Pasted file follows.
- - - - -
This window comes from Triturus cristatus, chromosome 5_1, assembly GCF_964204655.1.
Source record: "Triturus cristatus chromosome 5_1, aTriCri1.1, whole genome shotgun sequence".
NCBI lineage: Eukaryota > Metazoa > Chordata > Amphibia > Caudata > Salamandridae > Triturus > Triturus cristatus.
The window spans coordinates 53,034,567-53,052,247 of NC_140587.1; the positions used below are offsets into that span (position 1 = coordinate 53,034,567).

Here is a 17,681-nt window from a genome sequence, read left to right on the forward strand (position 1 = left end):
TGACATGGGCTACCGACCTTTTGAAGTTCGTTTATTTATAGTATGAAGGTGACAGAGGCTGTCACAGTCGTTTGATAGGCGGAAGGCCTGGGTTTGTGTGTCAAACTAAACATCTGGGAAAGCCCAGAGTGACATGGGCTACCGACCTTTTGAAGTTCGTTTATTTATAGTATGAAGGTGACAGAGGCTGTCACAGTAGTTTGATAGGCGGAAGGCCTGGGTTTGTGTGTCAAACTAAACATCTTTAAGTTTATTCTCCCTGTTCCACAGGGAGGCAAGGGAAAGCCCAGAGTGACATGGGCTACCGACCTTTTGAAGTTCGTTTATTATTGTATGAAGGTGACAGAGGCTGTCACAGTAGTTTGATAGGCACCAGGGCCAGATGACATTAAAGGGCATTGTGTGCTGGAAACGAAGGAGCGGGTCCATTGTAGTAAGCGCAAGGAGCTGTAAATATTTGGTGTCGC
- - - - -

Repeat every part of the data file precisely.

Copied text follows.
This window comes from Triturus cristatus, chromosome 5_1, assembly GCF_964204655.1.
Source record: "Triturus cristatus chromosome 5_1, aTriCri1.1, whole genome shotgun sequence".
NCBI lineage: Eukaryota > Metazoa > Chordata > Amphibia > Caudata > Salamandridae > Triturus > Triturus cristatus.
The window spans coordinates 53,034,567-53,052,247 of NC_140587.1; the positions used below are offsets into that span (position 1 = coordinate 53,034,567).

Here is a 17,681-nt window from a genome sequence, read left to right on the forward strand (position 1 = left end):
TGACATGGGCTACCGACCTTTTGAAGTTCGTTTATTTATAGTATGAAGGTGACAGAGGCTGTCACAGTCGTTTGATAGGCGGAAGGCCTGGGTTTGTGTGTCAAACTAAACATCTGGGAAAGCCCAGAGTGACATGGGCTACCGACCTTTTGAAGTTCGTTTATTTATAGTATGAAGGTGACAGAGGCTGTCACAGTAGTTTGATAGGCGGAAGGCCTGGGTTTGTGTGTCAAACTAAACATCTTTAAGTTTATTCTCCCTGTTCCACAGGGAGGCAAGGGAAAGCCCAGAGTGACATGGGCTACCGACCTTTTGAAGTTCGTTTATTATTGTATGAAGGTGACAGAGGCTGTCACAGTAGTTTGATAGGCACCAGGGCCAGATGACATTAAAGGGCATTGTGTGCTGGAAACGAAGGAGCGGGTCCATTGTAGTAAGCGCAAGGAGCTGTAAATATTTGGTGTCGC